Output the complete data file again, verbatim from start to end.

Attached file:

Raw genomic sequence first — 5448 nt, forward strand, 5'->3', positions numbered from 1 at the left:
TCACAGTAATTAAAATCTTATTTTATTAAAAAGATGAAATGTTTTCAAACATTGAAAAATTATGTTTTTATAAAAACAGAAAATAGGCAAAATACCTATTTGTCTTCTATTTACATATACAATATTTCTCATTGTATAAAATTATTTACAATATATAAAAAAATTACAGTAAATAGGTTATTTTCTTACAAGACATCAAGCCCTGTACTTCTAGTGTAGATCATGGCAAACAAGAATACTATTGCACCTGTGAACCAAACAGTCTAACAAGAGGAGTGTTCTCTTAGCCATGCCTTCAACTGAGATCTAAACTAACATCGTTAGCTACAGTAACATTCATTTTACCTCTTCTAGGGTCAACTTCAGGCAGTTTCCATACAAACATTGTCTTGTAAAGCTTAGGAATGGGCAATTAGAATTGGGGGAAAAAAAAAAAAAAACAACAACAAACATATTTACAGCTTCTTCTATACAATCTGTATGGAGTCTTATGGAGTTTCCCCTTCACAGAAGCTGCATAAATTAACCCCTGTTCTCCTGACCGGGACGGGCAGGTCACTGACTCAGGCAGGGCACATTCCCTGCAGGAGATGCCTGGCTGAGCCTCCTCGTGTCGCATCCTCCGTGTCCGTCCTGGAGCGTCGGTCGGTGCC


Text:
Raw genomic sequence first — 5448 nt, forward strand, 5'->3', positions numbered from 1 at the left:
TCACAGTAATTAAAATCTTATTTTATTAAAAAGATGAAATGTTTTCAAACATTGAAAAATTATGTTTTTATAAAAACAGAAAATAGGCAAAATACCTATTTGTCTTCTATTTACATATACAATATTTCTCATTGTATAAAATTATTTACAATATATAAAAAAATTACAGTAAATAGGTTATTTTCTTACAAGACATCAAGCCCTGTACTTCTAGTGTAGATCATGGCAAACAAGAATACTATTGCACCTGTGAACCAAACAGTCTAACAAGAGGAGTGTTCTCTTAGCCATGCCTTCAACTGAGATCTAAACTAACATCGTTAGCTACAGTAACATTCATTTTACCTCTTCTAGGGTCAACTTCAGGCAGTTTCCATACAAACATTGTCTTGTAAAGCTTAGGAATGGGCAATTAGAATTGGGGGAAAAAAAAAAAAAAACAACAACAAACATATTTACAGCTTCTTCTATACAATCTGTATGGAGTCTTATGGAGTTTCCCCTTCACAGAAGCTGCATAAATTAACCCCTGTTCTCCTGACCGGGACGGGCAGGTCACTGACTCAGGCAGGGCACATTCCCTGCAGGAGATGCCTGGCTGAGCCTCCTCGTGTCGCATCCTCCGTGTCCGTCCTGGAGCGTCGGTCGGTGCC